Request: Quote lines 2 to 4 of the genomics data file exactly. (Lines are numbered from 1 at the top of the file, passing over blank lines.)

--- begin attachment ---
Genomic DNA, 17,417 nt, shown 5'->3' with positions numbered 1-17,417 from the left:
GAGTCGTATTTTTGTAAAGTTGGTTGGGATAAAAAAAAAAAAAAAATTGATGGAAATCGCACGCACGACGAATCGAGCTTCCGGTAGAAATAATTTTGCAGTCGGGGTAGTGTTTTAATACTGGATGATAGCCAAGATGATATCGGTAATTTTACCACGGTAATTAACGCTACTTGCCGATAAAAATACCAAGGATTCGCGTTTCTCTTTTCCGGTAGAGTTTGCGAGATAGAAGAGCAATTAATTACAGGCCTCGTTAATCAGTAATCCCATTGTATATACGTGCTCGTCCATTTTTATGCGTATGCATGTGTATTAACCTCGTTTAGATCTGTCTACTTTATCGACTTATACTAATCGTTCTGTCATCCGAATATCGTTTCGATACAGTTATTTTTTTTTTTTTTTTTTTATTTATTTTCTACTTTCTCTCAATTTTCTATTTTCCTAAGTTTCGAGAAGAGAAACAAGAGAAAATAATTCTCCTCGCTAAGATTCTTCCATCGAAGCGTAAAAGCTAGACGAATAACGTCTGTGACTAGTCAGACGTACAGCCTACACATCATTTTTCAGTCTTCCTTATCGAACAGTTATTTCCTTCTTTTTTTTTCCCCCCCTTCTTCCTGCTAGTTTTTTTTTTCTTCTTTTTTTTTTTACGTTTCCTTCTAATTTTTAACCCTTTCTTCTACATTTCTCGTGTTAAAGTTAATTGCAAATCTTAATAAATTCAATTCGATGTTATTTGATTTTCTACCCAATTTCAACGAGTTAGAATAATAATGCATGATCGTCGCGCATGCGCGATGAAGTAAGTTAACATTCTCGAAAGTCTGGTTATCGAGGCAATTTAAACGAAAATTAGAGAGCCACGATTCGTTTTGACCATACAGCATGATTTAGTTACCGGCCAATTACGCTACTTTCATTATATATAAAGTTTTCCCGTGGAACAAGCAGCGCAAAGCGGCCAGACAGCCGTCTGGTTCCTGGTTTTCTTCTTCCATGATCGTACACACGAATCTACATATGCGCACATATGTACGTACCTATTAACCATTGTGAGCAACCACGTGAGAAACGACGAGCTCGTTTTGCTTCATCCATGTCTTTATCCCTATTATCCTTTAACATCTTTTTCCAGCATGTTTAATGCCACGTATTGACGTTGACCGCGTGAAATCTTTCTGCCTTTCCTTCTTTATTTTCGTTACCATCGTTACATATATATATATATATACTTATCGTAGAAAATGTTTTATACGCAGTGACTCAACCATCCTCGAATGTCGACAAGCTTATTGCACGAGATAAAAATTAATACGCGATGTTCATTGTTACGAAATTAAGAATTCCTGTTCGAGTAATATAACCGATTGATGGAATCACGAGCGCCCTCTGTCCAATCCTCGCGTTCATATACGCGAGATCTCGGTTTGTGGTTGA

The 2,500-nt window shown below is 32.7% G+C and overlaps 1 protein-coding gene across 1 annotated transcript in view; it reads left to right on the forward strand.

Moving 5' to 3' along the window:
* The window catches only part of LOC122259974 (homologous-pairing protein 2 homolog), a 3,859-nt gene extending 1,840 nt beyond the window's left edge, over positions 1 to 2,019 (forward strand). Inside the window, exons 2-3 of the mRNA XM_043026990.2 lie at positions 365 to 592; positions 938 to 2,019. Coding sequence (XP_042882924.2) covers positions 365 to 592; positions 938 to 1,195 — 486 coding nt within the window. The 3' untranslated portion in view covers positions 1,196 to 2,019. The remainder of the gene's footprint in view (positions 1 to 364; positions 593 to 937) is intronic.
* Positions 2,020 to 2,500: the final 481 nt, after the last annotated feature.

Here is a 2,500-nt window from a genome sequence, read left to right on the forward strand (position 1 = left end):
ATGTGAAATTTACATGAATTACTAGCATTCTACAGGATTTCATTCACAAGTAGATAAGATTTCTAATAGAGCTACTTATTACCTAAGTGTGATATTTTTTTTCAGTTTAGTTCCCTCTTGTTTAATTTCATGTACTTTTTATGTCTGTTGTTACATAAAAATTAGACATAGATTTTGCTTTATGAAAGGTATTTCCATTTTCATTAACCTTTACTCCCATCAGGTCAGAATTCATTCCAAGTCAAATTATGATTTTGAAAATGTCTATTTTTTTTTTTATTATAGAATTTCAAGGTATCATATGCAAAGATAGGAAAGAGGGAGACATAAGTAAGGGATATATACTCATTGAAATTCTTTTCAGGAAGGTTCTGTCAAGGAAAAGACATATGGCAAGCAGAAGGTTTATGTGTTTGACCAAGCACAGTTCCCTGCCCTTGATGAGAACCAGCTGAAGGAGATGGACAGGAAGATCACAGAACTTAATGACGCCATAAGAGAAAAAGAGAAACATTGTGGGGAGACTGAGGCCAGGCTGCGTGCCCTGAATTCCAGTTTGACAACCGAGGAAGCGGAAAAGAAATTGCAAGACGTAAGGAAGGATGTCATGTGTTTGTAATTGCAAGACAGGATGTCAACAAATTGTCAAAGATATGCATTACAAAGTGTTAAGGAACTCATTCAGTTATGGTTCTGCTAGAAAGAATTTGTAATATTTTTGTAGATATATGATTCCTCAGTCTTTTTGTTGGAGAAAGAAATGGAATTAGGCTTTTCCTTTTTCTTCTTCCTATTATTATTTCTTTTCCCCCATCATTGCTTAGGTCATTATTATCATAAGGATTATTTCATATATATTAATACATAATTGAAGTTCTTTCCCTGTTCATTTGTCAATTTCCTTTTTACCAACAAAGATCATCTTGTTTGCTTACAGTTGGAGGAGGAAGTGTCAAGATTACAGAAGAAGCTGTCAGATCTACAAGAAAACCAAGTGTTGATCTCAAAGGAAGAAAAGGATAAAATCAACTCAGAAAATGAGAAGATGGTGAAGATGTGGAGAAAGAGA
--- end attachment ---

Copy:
GAGTCGTATTTTTGTAAAGTTGGTTGGGATAAAAAAAAAAAAAAAATTGATGGAAATCGCACGCACGACGAATCGAGCTTCCGGTAGAAATAATTTTGCAGTCGGGGTAGTGTTTTAATACTGGATGATAGCCAAGATGATATCGGTAATTTTACCACGGTAATTAACGCTACTTGCCGATAAAAATACCAAGGATTCGCGTTTCTCTTTTCCGGTAGAGTTTGCGAGATAGAAGAGCAATTAATTACAGGCCTCGTTAATCAGTAATCCCATTGTATATACGTGCTCGTCCATTTTTATGCGTATGCATGTGTATTAACCTCGTTTAGATCTGTCTACTTTATCGACTTATACTAATCGTTCTGTCATCCGAATATCGTTTCGATACAGTTATTTTTTTTTTTTTTTTTTTATTTATTTTCTACTTTCTCTCAATTTTCTATTTTCCTAAGTTTCGAGAAGAGAAACAAGAGAAAATAATTCTCCTCGCTAAGATTCTTCCATCGAAGCGTAAAAGCTAGACGAATAACGTCTGTGACTAGTCAGACGTACAGCCTACACATCATTTTTCAGTCTTCCTTATCGAACAGTTATTTCCTTCTTTTTTTTTCCCCCCCTTCTTCCTGCTAGTTTTTTTTTTCTTCTTTTTTTTTTTACGTTTCCTTCTAATTTTTAACCCTTTCTTCTACATTTCTCGTGTTAAAGTTAATTGCAAATCTTAATAAATTCAATTCGATGTTATTTGATTTTCTACCCAATTTCAACGAGTTAGAATAATAATGCATGATCGTCGCGCATGCGCGATGAAGTAAGTTAACATTCTCGAAAGTCTGGTTATCGAGGCAATTTAAACGAAAATTAGAGAGCCACGATTCGTTTTGACCATACAGCATGATTTAGTTACCGGCCAATTACGCTACTTTCATTATATATAAAGTTTTCCCGTGGAACAAGCAGCGCAAAGCGGCCAGACAGCCGTCTGGTTCCTGGTTTTCTTCTTCCATGATCGTACACACGAATCTACATATGCGCACATATGTACGTACCTATTAACCATTGTGAGCAACCACGTGAGAAACGACGAGCTCGTTTTGCTTCATCCATGTCTTTATCCCTATTATCCTTTAACATCTTTTTCCAGCATGTTTAATGCCACGTATTGACGTTGACCGCGTGAAATCTTTCTGCCTTTCCTTCTTTATTTTCGTTACCATCGTTACATATATATATATATATACTTATCGTAGAAAATGTTTTATACGCAGTGACTCAACCATCCTCGAATGTCGACAAGCTTATTGCACGAGATAAAAATTAATACGCGATGTTCATTGTTACGAAATTAAGAATTCCTGTTCGAGTAATATAACCGATTGATGGAATCACGAGCGCCCTCTGTCCAATCCTCGCGTTCATATACGCGAGATCTCGGTTTGTGGTTGA

The 2,500-nt window shown below is 32.7% G+C and overlaps 1 protein-coding gene across 1 annotated transcript in view; it reads left to right on the forward strand.

Moving 5' to 3' along the window: